Starting with the hunting, FC3 features an entire eco system of both predators and herbivores for you to hunt. Each animal behaves realistically and seem natural in their environment. Dogs will hunt you in packs, pigs will waddle for their lives, tigers will stalk you from the bushes, and bears won't differentiate between you and your enemies when under attack. Blasting animals is pretty much required to be able to carry more items, and hunting them remains fun. Certain quests to poach rare animals add another dimension to the hunting. Never mind the fact that I felt worse about skinning an endangered tiger than I did mowing down groups of pirates. Don't forget, animals may be stalking you at the same time, meaning that while you're silently checking stuff out, a bear might come up right behind you and lay all your plans to waste, which is never frustrating.
Taking a page from their own Assassin's Creed series, new parts of the map are made visible by climbing radio towers in a bit of mild first person platforming and climbing. One you reach the top, you're rewarded with a sweeping vista in addition to your newly updated map and new quests in the area. There are 18 towers in total to climb in the game, and I never once minded that I was doing the same thing that I was doing in Assassin's Creed III two weeks ago. Hidden items can also be revealed by buying maps at any store. Once the map is revealed (or before hand if you're feeling adventurous), you can hoof it on foot, drive a variety of cars and ATVs, hit the water on boats and jet skis, or take to the skies in a hang glider that controls beautifully. If you don't feel like driving, an easy to use fast travel system allows means that whatever part of the island you want to be in is only a loading screen away.
Once you've revealed the map, sections controlled by pirates are highlighted with a red fog on the map. To take these areas back from the pirates, you'll have to attack enemy outposts and take them back from the rebels. Once you've taken these outposts, they become safe houses that you can fast travel to, upgrade your weapons, and get new quests. These are by far the most compelling of all the side quests in the game, because it truly highlights the varied approaches to gameplay that the developers have packed into the game. Want to observe the enemy patrols for a silent approach, taking out your enemies one by one with your bow and arrow and machete? You can do that by tagging your enemies with your DSLR camera (which then allows you to see them through walls). Want to lead some dangerous wildlife into the camp to attack your enemies for you? You can do that? Want to disable the alarms and then torch the whole camp with Molotov cocktails and a flame thrower? Why not? My personal favourite was loading up a jeep with C4, making a beeline for the centre of the camp, diving out before I hit the gate, and then blowing the whole thing up. No matter how you decide to tackle it, the game won't punish you for any approach outside of common sense. For example, if an enemy manages to sound the alarm which you can disable beforehand, reinforcements will pour into the camp to help their allies. It's during these moments that the organic nature of the world really shines. Sometimes the rebels will simply beat you to the camp and do the work for you, just like shooting the lock on a bear cage will cause panic in the pirates. Not since the old Hitman games have I felt such freedom in how to tackle some objectives.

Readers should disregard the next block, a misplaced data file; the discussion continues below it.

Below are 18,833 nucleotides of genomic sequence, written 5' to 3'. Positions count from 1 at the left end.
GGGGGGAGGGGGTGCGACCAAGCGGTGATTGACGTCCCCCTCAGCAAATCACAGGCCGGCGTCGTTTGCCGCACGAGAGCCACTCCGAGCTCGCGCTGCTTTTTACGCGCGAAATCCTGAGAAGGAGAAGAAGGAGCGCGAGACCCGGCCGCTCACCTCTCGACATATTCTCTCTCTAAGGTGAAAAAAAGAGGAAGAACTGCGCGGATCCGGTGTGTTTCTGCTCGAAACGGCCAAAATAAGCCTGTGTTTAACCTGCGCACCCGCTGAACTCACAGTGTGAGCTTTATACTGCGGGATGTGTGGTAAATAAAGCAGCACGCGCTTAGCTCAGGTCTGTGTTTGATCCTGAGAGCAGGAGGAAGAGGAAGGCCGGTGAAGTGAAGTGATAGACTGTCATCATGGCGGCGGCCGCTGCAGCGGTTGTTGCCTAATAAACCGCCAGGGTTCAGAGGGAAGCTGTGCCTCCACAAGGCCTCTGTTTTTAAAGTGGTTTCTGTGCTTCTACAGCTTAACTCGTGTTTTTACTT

In general, while you can play FC3 using any sort of approach, you're certainly rewarded more heavily by using stealth effectively and killing with style. For example, emptying an entire assault rifle clip into an enemy will yield minimal experience, but dropping on top of one from a rooftop and then using his knife to take out his unaware partner will yield ten times as much experience. It's great then that the stealth works beautifully. Enemy awareness is shown by an on screen indicator showing the direction of the detection, which turns red when you're spotted. Breaking line of sight by stalking the bushes or hiding behind cover works every time, but your enemies aren't stupid. They'll search the area that you were last spotted, and won't fall for your distracting rock throwing antics once they already know you're there. They'll hunt you in groups, notice dead bodies, and hear you running. The AI got the drop on me more than once, and I thought I had seen it all in stealth games at this point.